Book Image

C++ Data Structures and Algorithm Design Principles

By : John Carey, Anil Achary, Shreyans Doshi, Payas Rajan
Book Image

C++ Data Structures and Algorithm Design Principles

By: John Carey, Anil Achary, Shreyans Doshi, Payas Rajan

Overview of this book

C++ is a mature multi-paradigm programming language that enables you to write high-level code with a high degree of control over the hardware. Today, significant parts of software infrastructure, including databases, browsers, multimedia frameworks, and GUI toolkits, are written in C++. This book starts by introducing C++ data structures and how to store data using linked lists, arrays, stacks, and queues. In later chapters, the book explains the basic algorithm design paradigms, such as the greedy approach and the divide-and-conquer approach, which are used to solve a large variety of computational problems. Finally, you will learn the advanced technique of dynamic programming to develop optimized implementations of several algorithms discussed in the book. By the end of this book, you will have learned how to implement standard data structures and algorithms in efficient and scalable C++ 14 code.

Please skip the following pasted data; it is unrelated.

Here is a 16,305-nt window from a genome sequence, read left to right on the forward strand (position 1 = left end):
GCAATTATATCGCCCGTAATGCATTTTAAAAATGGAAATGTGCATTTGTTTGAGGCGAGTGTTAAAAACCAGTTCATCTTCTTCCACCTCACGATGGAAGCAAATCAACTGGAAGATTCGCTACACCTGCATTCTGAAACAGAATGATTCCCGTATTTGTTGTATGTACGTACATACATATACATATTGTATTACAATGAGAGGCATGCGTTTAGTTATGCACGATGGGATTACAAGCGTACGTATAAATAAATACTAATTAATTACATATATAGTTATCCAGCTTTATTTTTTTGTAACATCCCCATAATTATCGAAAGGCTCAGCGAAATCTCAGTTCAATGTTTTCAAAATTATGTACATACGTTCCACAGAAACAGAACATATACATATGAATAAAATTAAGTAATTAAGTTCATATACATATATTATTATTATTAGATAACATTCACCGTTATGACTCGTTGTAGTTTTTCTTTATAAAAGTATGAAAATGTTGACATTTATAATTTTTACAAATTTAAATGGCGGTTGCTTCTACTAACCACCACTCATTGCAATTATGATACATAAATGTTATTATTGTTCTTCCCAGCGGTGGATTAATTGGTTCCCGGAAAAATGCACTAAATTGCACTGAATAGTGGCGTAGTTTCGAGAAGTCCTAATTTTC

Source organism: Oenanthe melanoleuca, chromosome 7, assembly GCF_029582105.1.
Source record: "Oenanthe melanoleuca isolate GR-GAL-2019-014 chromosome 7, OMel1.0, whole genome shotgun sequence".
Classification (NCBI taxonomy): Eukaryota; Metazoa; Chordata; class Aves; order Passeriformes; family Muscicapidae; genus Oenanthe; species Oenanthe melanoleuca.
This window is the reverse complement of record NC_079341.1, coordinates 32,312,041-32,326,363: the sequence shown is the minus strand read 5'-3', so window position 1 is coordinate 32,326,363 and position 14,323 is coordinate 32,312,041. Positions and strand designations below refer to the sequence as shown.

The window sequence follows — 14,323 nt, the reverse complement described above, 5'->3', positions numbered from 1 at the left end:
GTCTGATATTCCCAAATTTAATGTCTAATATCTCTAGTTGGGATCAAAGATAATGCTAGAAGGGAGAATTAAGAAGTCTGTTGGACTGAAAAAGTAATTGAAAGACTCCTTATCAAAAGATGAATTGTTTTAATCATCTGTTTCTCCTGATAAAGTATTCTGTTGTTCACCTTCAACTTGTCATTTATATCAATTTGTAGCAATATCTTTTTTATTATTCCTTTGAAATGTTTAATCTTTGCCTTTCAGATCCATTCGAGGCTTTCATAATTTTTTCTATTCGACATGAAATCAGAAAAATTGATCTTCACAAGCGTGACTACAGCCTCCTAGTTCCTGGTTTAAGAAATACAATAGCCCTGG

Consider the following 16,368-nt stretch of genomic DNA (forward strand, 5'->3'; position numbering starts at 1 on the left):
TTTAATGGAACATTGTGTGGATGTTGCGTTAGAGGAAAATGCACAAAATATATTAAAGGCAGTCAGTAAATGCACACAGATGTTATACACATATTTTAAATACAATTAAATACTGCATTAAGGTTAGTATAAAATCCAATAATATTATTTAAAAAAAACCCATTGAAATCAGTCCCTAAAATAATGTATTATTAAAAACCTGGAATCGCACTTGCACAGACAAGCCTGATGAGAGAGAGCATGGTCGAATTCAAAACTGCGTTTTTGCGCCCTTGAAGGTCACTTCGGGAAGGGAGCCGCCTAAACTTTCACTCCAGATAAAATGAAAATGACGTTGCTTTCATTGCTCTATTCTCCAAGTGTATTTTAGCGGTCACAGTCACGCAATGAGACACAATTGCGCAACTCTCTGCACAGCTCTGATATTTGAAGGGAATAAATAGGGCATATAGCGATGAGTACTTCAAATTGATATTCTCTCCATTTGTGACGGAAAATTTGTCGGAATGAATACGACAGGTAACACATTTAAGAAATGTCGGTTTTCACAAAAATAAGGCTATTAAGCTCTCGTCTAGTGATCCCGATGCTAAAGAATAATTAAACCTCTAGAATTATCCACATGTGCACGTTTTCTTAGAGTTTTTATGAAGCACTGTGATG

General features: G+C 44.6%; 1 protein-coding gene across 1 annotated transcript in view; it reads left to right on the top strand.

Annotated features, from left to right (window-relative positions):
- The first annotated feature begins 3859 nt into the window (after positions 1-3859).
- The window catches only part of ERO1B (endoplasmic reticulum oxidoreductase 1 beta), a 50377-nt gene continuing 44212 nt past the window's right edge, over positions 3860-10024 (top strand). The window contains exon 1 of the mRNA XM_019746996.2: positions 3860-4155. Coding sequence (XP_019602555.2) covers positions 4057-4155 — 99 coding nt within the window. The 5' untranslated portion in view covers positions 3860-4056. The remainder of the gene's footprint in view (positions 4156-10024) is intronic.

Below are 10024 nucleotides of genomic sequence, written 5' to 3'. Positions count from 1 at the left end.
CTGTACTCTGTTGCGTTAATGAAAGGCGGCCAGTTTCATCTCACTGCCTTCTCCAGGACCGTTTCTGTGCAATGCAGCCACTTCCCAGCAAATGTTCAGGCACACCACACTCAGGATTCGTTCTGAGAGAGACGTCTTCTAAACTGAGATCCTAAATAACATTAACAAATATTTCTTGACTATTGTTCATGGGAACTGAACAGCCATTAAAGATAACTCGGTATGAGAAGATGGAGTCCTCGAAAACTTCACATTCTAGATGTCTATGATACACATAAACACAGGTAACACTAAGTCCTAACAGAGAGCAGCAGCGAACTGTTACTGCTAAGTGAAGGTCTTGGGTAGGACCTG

Table of Contents (11 chapters)


In the previous chapter, we studied some commonly used data structures. Data structures are organizations of data in different forms, and a data structure enables and controls the cost of access to the data stored inside it. However, what makes software useful is not just the ability to store and retrieve data in various formats, but the ability to make transformations on data in order to solve computational problems. For a given problem, the precise definition and order of transformations on data is determined by a sequence of instructions called an algorithm.

An algorithm takes in a set of inputs that define an instance of a problem, applies a series of transformations, and outputs a set of results. If these results are the correct solutions to the computational problem at hand, our algorithm is said to be correct. The goodness of an algorithm is determined by its efficiency, or how few instructions the algorithm needs to perform to produce correct results:

Figure 4.1: Scaling of steps taken by an algorithm with respect to the size of the input